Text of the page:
Is it natural enough?
As the Villebois neighborhood is nearing completion, developer Polygon Northwest is in the process of building what would be the neighborhood's largest park, the Coffee Lake Natural Area. But a host of neighbors aren't pleased with the park's design, many claiming that they were promised that the space would be left as a nature preserve.
Located on the eastern edge of Villebois, stretching from west of Villebois Drive N at Tooze Road to Barber Street, the proposed Coffee Lake Natural Area extends down from the Metro-owned, 233-acre Coffee Lake Creek Wetlands Natural Area. The area is a part of the Tonquin Geological area formed during the Missoula Floods, giving the park unique geological formations that provide fish and wildlife habitat.
Currently undeveloped, the land is owned by Sparrow Creek, LLC (Polygon), the City of Wilsonville and Metro. The 12-acre park's proposed design has a variety of passive and active features, including a bird watching area with informational signage, gazebos, sports fields, play equipment, shelters and restrooms. Once completed, the neighborhood association of the neighborhood lining the edge of the park will take ownership of the park and be responsible for the maintenance and upkeep. After five years, ownership and responsibility of the park will be transferred to the City.
After discussion and review at the Sept. 11 Development Review Board Panel A meeting, the board approved the Final Development Plan with Preliminary Development Plan Refinements for the park, with a close vote of 3-2, with board members Jennifer Willard and Fred Ruby opposed.
Usually when the DRB reviews an application and approves it, the project application is sent to the City Council for the final approval. But unhappy neighbors, opposed to the extent of the development of the park, decided to appeal the DRB's decision.
However, with a $3,465 appeal fee, neighbors felt that the fee was extreme and sent resident Nik Stice as their representative to the Sept. 18 City Council meeting to ask the council to reconsider the DRB's decision.
"I want to be clear that residents are supportive of the development of the space," Stice said at the Sept. 18 council meeting. "Our preference is that it would be complimentary to Graham Oaks Park with low impact, low maintenance and interpretive trails rather than the active playspace and basketball court that is currently proposed."
Stice requested the council do a "call-up," which is essentially the council initiating an appeal and reevaluating the DRB's decision, rather than the neighborhood appealing since opposed neighbors felt that their feelings weren't fairly considered during the DRB process.
At the July 10 DRB meeting, the park was reviewed for approval during a public hearing. At the hearing, several neighbors gave testimony, some in favor and some against the park development. One of the neighbors with a less favorable view was Stice. With a background in planning, public policy and management, he said that when he purchased his home in Villebois Polygon gave him a residential layout map with proposed housing lots and wetlands areas and that the proposed park was not included in the materials.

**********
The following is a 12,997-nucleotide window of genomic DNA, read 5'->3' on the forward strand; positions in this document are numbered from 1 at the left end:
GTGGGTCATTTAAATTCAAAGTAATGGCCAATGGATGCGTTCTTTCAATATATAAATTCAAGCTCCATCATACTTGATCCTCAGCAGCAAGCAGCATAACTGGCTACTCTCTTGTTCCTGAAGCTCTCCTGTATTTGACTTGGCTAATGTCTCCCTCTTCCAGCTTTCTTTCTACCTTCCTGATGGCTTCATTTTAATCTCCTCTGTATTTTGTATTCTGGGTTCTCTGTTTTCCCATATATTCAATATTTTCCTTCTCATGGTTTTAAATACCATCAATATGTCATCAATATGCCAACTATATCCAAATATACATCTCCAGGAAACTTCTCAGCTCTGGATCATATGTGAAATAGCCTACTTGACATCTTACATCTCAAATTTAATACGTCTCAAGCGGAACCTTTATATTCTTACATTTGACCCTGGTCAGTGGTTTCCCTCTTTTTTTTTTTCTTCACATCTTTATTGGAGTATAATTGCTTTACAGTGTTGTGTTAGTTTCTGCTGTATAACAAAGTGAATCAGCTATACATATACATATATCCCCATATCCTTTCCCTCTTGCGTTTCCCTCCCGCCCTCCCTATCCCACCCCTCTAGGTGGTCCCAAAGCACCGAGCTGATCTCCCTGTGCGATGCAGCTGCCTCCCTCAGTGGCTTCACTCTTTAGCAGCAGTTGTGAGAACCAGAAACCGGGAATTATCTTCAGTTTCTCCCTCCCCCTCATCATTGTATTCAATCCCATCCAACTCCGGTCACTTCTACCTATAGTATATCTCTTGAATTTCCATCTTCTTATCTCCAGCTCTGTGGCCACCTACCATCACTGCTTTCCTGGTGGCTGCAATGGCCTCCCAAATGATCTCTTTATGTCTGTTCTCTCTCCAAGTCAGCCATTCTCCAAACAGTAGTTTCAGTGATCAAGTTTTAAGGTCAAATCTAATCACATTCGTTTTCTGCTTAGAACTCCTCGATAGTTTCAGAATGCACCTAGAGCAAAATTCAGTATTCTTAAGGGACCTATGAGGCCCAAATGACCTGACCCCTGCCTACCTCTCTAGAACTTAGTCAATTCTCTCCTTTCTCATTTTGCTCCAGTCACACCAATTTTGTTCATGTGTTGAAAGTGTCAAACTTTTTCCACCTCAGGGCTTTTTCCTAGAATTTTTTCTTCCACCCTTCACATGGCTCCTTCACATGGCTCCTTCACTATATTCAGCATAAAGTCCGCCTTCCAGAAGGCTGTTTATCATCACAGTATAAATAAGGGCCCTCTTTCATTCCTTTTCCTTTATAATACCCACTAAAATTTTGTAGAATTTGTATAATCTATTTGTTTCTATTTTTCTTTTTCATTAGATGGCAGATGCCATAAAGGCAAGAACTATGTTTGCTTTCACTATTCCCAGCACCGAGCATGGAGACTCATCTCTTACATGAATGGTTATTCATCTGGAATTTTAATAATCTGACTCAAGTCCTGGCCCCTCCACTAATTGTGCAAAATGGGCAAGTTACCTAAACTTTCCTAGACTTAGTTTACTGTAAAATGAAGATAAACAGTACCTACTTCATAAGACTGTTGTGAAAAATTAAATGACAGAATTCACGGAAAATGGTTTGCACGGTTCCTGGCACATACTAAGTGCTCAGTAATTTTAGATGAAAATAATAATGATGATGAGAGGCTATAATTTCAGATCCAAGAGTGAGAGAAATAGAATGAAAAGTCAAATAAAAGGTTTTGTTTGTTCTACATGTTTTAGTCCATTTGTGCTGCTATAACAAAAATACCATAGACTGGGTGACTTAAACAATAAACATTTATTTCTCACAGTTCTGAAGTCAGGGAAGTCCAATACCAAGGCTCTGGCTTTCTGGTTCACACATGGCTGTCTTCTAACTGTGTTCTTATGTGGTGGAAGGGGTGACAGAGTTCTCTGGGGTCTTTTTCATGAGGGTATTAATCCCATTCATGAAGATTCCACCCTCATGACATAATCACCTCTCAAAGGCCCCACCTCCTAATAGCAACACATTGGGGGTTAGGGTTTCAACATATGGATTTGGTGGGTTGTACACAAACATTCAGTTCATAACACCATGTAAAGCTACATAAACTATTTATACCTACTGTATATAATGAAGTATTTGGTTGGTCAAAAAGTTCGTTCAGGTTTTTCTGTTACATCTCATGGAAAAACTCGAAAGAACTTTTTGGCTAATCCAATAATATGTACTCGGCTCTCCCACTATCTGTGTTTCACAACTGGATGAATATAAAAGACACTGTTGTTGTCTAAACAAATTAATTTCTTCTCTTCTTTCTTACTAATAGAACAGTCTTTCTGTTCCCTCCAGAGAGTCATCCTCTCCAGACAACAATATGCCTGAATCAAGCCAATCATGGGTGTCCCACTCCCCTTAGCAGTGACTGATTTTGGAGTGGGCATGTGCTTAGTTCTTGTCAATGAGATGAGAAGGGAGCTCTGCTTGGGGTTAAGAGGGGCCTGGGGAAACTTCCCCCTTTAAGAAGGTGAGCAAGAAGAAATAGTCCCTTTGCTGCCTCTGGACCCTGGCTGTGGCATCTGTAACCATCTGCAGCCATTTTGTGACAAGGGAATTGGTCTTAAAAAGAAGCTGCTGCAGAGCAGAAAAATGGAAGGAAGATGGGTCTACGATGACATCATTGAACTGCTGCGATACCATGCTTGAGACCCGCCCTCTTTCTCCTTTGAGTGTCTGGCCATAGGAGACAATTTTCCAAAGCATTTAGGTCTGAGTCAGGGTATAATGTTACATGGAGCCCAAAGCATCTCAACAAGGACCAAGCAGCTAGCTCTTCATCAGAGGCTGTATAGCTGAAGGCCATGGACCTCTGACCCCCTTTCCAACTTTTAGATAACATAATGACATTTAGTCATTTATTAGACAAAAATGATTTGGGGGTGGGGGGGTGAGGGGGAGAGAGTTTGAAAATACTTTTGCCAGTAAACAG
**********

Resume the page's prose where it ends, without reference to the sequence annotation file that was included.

Other neighbors, like Lisa Chang, made similar statements and expressed their dissatisfaction with having not been involved in the planning and design process of the
Chang said that she was promised by Polygon the area would remain undeveloped as a protected wildlife area. She went on to say that she wouldn't have purchased her home had she known the area was going to be developed.
Yet three neighbors disputed these claims, saying that they intentionally chose to live in Villebois because of the proposed park and had excitedly been awaiting its creation. Pam Verdadero of Polygon Homes said that while selling homes within Villebois she would tell prospective buyers that there wouldn't be any development in that area, meaning that the area would be left as a park or natural area. She said that she understood how that could have felt misleading but went on to say Polygon would be open to speaking with neighbors about their concerns; although plans for the park were too far along to be changed.
City of Wilsonville Senior Planner Daniel Polly confirmed at the DRB meeting that Regional Parks 7 and 8 were included in Villebois' original master plan, approved in 2003 and met the active and passive features called for in the plan.
In a letter to the City of Wilsonville dated July 10, Dan Robertson, interim director of Metro Parks and Nature, wrote that Metro is looking forward to being a part of the park's development. Robertson said the proposed wetlands overlook and interpretive signage proposed to be built on a half-acre section of Metro's 35 acres bordering Villebois is in line with Metro's mission to preserve wildlife habitat and water quality while offering "appropriate" community access to nature.
After the council heard Stice's request for a call-up Sept. 18, the council acknowledged that the DRB's approval of the design "was a very contentious decision," but debated the use of a call-up.
By City Manager Brian Cosgrove's math, the cost would be about $141 per household of the 20-something neighbors that are unhappy with the design plans if the neighborhood were to appeal. Although the fee could have been waived, the council wasn't comfortable establishing a precedent for waiving fees and engaging in call-ups.
"Once you go down that road, it's hard to say no in the future, and there's good reason to say, 'no' on both of those," Cosgrove said, adding that the call-up option was better than waiving the fee.
After a lengthy discussion, Council President Scott Starr made a motion for a call-up to be initiated. There was no second and the council decided that they didn't have enough information on the topic from both sides, declining to grant a call-up and recommending the traditional appeal process.